Upon arriving in Marianna, Florida we were greeted by the long term Mennonite Disaster Service volunteers. After being introduced to crew leaders, cooks, and an office manager we were given a rundown of what a typical work day looked like. It consisted of waking up at 6:15 a.m to make lunch and be ready for breakfast at 7:00 a.m. At 8:00 am we departed for a day of work and did not come back home until 5:00 p.m. Before breakfast we often said a prayer and after breakfast someone could do a devotion. One of the devotions given was by Don Yoder. It stuck with me because of its emphasis on teamwork. He presented a wooden box, on the outside it looked so pretty and smooth. Upon looking inside of it you could see all the tiny wooden pieces that the box was made of. Don spoke about all the pieces being so necessary. If one was taken out, the box could collapse. All those pieces worked together to make something so beautiful. This is how important all the volunteers were at Marianna as well. We all needed to really work together to get these houses done and built. If we were missing one person that put us behind. An example is that the first day on the job site, a group of people spent 5 hours painting siding under the hot sun. This was really tiring for them as they were drained of energy from the heat. Once the siding was dry our crew leader measured and then cut the siding into the correct sizes. Then the two people up on the scaffolding nailed it to the house. It was a back and forth process where we helped each other get closer and closer to finishing. Each and every one of us played a big part in getting many of the houses ready for the people. Unfortunately, we did not finish the house and many of us felt a feeling of sadness over it. As we were not going to see the final product of it. We had been able to see all the progress we had made on the house which included siding, flooring, painting, putting up doors, and much more. Another group would come and finish it, but we were still such a big part of finishing the house. We had the privilege of making an impact and getting the owner of the house one step closer to finally being able to have a home. There’s no better feeling of happiness and satisfaction than knowing we made our lives more meaningful by helping those that truly needed it.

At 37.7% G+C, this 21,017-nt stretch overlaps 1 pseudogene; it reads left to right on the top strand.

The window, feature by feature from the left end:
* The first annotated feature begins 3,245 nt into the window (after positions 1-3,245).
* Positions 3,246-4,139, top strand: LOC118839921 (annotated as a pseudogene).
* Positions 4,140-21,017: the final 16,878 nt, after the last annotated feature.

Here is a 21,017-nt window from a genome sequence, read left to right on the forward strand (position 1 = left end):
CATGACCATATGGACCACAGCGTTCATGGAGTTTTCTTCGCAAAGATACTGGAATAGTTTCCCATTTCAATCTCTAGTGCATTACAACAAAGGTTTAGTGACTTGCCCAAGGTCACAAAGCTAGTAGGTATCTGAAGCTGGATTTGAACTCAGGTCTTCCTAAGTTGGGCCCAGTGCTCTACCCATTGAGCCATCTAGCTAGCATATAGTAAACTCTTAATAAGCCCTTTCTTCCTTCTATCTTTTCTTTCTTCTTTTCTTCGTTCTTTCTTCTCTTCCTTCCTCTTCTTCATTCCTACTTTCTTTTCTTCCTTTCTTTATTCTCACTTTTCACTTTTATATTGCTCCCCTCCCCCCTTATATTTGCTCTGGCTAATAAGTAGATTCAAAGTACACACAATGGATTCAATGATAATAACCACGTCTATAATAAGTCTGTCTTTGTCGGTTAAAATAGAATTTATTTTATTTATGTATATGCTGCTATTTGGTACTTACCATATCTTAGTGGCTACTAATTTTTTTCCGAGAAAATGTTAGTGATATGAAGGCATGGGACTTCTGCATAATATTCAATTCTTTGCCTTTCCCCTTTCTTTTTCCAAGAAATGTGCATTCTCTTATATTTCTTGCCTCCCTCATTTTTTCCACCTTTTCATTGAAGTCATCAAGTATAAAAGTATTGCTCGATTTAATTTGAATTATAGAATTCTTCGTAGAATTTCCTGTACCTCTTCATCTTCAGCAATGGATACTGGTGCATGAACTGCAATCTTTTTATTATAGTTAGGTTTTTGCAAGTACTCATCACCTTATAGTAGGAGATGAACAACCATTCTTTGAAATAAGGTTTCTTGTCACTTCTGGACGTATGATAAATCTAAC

Written by: Joise Favila-Castillo